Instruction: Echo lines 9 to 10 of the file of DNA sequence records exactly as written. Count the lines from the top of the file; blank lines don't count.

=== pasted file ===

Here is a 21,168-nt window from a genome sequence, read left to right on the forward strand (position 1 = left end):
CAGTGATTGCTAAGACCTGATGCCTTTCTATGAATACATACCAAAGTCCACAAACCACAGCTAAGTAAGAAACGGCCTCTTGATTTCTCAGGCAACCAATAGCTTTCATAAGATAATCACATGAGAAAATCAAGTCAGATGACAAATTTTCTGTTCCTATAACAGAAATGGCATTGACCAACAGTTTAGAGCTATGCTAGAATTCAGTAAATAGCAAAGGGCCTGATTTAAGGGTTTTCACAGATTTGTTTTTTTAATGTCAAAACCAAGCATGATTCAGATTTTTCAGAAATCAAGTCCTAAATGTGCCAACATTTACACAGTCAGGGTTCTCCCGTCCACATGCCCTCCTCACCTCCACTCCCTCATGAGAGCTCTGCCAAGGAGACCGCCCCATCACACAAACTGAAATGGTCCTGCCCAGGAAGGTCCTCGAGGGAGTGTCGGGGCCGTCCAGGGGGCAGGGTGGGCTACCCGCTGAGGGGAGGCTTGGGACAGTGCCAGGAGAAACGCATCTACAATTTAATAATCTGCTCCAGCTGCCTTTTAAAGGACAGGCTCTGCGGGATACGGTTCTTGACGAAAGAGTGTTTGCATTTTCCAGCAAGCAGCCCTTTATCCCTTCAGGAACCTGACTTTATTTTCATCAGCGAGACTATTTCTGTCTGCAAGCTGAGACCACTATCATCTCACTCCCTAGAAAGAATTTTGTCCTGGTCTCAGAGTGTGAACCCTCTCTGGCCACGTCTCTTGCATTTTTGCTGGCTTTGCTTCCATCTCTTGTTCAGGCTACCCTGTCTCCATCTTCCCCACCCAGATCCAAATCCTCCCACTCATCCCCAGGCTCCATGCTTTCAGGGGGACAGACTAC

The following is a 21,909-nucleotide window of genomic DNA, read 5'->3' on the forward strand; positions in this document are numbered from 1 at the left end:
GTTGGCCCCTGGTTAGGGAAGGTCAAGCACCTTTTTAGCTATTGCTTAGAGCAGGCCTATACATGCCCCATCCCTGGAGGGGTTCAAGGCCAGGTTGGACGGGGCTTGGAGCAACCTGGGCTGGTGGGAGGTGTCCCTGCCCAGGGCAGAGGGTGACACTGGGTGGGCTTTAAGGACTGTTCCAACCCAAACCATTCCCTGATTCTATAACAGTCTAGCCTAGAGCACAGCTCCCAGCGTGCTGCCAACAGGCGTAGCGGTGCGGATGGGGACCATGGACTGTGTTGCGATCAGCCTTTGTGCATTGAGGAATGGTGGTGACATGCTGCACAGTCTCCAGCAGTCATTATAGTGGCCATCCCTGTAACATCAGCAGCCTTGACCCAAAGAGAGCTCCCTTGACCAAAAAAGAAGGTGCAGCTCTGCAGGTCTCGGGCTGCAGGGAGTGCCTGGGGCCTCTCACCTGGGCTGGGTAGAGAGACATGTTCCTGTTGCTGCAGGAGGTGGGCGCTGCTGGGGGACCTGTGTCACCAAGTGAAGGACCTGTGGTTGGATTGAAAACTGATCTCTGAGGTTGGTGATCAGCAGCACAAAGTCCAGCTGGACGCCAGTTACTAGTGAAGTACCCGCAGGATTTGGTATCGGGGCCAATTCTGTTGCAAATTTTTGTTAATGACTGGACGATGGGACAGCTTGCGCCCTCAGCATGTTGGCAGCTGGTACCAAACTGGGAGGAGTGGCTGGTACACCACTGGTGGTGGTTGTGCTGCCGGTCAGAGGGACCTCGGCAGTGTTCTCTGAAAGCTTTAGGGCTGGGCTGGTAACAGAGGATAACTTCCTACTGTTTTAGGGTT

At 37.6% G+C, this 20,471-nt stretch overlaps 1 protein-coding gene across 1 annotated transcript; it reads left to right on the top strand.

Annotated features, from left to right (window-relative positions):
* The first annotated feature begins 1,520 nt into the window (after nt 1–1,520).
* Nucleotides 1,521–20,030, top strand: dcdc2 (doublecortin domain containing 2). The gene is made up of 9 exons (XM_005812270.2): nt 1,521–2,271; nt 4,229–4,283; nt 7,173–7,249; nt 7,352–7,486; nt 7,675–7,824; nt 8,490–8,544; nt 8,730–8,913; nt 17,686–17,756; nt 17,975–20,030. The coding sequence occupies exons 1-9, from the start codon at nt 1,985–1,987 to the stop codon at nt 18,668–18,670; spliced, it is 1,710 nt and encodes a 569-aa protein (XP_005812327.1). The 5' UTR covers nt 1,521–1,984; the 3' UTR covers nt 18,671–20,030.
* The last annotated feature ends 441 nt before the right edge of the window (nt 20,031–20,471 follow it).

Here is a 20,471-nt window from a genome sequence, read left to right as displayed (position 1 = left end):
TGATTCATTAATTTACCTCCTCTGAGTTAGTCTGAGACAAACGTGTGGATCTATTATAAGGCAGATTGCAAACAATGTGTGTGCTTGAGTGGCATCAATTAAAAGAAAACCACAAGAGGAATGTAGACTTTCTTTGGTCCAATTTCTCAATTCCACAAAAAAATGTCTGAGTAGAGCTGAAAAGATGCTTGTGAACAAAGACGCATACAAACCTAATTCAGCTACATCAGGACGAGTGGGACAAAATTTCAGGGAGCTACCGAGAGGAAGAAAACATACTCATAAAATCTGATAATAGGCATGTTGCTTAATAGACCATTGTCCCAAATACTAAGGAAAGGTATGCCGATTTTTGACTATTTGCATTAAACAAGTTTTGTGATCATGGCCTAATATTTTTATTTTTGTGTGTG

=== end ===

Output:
* The last annotated feature ends 441 nt before the right edge of the window (nt 20,031–20,471 follow it).

Here is a 20,471-nt window from a genome sequence, read left to right as displayed (position 1 = left end):